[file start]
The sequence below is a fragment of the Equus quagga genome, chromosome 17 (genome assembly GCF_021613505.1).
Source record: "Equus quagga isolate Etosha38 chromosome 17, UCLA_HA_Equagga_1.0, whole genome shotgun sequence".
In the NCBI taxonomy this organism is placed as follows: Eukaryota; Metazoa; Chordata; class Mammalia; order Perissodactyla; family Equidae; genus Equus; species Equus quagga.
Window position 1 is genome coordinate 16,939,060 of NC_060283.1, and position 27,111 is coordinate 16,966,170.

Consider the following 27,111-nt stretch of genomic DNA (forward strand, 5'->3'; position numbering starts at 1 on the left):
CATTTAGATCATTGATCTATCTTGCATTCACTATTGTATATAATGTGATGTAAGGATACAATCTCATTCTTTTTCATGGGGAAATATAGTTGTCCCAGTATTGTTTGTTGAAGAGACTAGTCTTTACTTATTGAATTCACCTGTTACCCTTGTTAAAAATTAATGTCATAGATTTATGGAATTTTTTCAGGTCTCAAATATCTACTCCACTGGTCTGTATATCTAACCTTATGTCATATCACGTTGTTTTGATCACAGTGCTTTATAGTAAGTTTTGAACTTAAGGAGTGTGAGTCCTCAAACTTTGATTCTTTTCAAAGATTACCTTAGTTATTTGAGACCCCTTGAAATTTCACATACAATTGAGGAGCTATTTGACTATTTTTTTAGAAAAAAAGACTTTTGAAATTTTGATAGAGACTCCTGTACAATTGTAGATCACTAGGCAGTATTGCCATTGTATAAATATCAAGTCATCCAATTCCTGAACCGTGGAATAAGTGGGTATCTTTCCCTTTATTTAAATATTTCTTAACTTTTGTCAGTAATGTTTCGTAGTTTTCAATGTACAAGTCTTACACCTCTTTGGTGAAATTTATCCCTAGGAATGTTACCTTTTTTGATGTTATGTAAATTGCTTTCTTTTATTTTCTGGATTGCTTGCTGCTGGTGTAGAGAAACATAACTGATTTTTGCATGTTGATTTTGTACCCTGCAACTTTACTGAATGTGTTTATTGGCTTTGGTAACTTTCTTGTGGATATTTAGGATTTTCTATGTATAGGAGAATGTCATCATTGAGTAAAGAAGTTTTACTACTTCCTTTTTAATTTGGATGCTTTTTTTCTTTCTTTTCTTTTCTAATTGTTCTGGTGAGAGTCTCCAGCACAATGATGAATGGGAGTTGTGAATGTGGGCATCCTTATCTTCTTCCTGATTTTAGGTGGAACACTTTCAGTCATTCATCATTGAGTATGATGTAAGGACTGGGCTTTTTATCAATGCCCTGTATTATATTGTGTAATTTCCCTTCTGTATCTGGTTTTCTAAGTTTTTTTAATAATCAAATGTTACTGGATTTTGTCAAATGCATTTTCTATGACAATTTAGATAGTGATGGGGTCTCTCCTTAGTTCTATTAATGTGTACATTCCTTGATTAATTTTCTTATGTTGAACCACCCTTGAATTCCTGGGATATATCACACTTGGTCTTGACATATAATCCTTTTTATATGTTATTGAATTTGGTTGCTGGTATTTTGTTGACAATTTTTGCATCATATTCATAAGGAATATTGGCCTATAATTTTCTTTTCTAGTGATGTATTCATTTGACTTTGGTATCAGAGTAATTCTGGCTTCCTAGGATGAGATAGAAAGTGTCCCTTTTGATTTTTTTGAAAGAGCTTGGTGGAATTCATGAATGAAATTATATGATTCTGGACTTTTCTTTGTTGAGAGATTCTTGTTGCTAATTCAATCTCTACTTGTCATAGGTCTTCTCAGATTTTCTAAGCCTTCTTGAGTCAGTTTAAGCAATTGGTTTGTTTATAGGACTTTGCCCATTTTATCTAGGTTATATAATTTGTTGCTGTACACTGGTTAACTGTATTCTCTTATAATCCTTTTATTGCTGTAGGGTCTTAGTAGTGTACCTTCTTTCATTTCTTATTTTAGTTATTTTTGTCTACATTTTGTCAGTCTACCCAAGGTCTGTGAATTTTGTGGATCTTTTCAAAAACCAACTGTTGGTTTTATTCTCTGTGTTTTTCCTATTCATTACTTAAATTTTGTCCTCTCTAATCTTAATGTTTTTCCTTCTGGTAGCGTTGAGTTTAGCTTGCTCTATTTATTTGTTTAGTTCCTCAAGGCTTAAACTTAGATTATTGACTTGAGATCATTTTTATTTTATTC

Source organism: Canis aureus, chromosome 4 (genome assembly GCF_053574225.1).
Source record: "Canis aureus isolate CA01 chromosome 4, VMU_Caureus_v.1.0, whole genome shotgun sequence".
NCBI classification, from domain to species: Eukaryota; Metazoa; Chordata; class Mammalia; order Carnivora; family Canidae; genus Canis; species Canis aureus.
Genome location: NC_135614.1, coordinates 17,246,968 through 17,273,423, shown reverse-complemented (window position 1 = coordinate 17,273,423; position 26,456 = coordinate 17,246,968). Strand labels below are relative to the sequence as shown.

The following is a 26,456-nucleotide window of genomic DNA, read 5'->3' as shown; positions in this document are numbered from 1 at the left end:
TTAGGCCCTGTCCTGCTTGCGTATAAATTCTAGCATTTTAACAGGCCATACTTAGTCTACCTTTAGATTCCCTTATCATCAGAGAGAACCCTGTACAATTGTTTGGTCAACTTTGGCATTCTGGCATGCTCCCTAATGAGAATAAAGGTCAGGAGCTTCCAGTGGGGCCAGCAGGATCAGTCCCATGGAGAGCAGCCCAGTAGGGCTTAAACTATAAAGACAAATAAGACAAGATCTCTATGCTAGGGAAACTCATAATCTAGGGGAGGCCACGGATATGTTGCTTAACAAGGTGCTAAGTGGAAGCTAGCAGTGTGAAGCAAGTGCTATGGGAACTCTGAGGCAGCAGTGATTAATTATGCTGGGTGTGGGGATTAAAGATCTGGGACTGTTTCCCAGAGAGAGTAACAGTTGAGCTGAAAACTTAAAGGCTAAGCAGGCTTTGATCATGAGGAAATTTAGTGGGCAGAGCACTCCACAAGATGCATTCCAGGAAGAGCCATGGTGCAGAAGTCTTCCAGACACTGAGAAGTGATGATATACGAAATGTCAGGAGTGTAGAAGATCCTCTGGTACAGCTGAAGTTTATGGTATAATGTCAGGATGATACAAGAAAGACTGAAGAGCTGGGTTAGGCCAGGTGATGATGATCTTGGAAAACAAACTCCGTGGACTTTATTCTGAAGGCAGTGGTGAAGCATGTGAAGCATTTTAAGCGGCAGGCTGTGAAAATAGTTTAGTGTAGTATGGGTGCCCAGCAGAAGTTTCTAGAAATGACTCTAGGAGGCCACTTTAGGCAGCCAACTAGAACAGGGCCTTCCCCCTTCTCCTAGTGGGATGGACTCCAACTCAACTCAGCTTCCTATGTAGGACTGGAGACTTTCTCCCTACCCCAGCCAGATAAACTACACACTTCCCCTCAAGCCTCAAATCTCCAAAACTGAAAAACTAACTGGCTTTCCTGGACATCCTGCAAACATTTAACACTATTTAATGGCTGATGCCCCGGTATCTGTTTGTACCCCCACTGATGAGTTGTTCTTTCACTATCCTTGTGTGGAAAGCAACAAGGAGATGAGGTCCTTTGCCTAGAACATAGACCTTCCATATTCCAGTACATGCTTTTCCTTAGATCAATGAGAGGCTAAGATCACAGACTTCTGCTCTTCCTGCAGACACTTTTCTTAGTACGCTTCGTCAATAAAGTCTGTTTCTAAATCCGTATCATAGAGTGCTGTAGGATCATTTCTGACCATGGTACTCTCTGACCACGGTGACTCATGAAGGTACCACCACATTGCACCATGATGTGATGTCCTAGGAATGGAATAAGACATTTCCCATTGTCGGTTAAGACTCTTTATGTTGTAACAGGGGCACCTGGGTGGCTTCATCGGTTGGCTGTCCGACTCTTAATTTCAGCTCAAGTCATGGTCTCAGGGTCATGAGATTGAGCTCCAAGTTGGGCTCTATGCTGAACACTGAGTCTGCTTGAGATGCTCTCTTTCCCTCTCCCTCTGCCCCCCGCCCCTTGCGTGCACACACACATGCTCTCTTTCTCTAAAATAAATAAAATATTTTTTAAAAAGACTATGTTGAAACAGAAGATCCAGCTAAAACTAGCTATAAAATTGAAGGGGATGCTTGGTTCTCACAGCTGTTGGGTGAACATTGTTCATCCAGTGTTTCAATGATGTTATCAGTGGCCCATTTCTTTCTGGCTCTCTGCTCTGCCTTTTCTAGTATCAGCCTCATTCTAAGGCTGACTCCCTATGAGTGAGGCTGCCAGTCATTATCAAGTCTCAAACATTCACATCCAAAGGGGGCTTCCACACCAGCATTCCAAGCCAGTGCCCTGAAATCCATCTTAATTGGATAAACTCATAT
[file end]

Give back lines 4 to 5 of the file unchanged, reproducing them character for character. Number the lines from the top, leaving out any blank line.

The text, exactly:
Window position 1 is genome coordinate 16,939,060 of NC_060283.1, and position 27,111 is coordinate 16,966,170.

Consider the following 27,111-nt stretch of genomic DNA (forward strand, 5'->3'; position numbering starts at 1 on the left):